Very proud of his Scottish heritage he was forever a Scot “Nemo me impune lacessit” (no one attacks me with impunity) (Ross 1913, p. 56). The Upper Canada rebellion leader W.L. Mackenzie referred to him as “He is every whit a self-made, self-educated man. Has large mental capacity and indomitable energy.” (Buckingham and Ross 1892, p. 120). And Canada's Governor General, Lord Dufferin said of him he is “as pure as crystal, and as true as steel, with lots of common sense.” (Thomson 1960, p.211). A close friend, Chief Justice Sir Louis Davies said he was “the best debater the House of Commons has ever known.��� (Mackenzie's newspaper scrapbook "Days of Giants", Library and Archives Canada). A friend and colleague in Cabinet who went on to become prime minister of Canada, Sir Wilfred Laurier said he was “one of the truest and strongest characters to be met within Canadian history. He was endowed with a warm heart and a copious and rich fancy, though veiled by a somewhat reticent exterior, and he was of friends the most tender and true.” (Buckingham and Ross 1892, p.633). Another friend and colleague, who went on to become premier of Ontario, Sir George Ross said “Mackenzie was sui generis a debater. His humorous sallies blistered like a blast from a flaming smelter. His sterling honesty is a great heritage, and will keep his memory green to all future generations.” (Ross 1913, p. 31). At his eulogy, Rev. Dr. Thomas compared him to the Duke of Wellington who “stood four square, to all the winds that blow.” (Buckingham and Ross 1892, p. 643, Tennyson’s Ode to the Death of the Duke of Wellington).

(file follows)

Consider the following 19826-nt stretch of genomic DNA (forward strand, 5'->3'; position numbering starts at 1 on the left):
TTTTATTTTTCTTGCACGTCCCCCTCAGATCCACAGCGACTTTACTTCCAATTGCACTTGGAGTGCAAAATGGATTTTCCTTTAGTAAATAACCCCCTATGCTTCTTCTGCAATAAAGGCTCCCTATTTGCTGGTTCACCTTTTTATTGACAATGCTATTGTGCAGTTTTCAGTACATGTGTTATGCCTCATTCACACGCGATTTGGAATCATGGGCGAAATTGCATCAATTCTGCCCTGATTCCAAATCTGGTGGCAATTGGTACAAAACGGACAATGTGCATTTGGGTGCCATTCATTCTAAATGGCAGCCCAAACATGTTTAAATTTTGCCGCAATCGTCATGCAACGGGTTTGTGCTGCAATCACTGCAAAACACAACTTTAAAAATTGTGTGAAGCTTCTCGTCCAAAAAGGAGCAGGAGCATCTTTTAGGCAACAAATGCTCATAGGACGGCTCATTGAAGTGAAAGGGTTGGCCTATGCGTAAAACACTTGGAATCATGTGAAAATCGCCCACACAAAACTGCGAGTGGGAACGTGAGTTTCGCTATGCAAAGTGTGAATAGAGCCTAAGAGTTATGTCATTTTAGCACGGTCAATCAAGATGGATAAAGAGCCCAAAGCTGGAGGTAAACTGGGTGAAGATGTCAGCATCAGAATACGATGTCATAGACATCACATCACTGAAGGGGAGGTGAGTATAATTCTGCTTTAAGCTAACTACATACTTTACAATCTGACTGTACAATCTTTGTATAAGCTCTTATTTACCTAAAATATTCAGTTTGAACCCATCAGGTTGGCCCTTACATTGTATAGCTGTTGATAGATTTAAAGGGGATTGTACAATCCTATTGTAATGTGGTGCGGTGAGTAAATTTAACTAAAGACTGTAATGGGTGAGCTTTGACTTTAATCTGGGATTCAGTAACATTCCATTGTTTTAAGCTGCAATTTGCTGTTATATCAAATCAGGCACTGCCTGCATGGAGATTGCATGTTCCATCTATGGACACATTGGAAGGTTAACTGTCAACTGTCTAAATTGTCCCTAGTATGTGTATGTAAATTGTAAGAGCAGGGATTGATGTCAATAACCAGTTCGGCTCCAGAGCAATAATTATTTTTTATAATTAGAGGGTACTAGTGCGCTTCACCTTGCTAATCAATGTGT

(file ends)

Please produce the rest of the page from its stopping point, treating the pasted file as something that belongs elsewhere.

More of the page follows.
Newspaper around the world and in Canada had this to say about him. The London Times – the untiring energy, the business-like accuracy, the keen perception and reliable judgment, and above all the inflexible integrity which marked his private life, he carried without abatement of one jot into his public career. (Buckingham and Ross 1892, p. 663). The Westminster Review – a man, who although, through failing health and failing voice, he had virtually passed out of public life, yet retained to the last the affectionate veneration of the Canadian people as no other man of the time can be said to have done. (Buckingham and Ross 1892, p. 651, The Westminster Review Volume 137). The Charlottetown Patriot – in all that constitutes the real man, the honest statesman, the true patriot, the warm friend, and sincere Christian, he had few equals. Possessed of a clear intellect, a retentive memory, and a ready command of appropriate words, he was one of the most logical and powerful speakers we have ever heard. (Buckingham and Ross 1892, p. 662). The St. John Telegraph – he was loved by the people and his political opponents were compelled to respect him even above their own chosen leader. As a statesman, he has had few equals. (Buckingham and Ross 1892, p. 660). The Montreal Star – it is one of the very foremost architects of the Canadian nationality that we mourn. In the dark days of ’73 Canadians were in a state of panic, distrusting the stability of their newly-built Dominion; no one can tell what would have happened had not the stalwart form of Alexander Mackenzie lifted itself above the screaming, vociferating and denying mass of politicians, and all Canada felt at once, there was a man who could be trusted. (Buckingham and Ross 1892, p. 661). The Toronto Globe – he was a man who loved the people and fought for their rights against privilege and monopoly in every form. (Buckingham and Ross 1892, p. 661). The Philadelphia Record – Like Caesar, who twice refused a knightly crown, Alexander Mackenzie refused knighthood three times. Unlike Caesar, he owed his political overthrow to his incorruptible honesty and unswerving integrity. (Buckingham and Ross 1892, p. 660).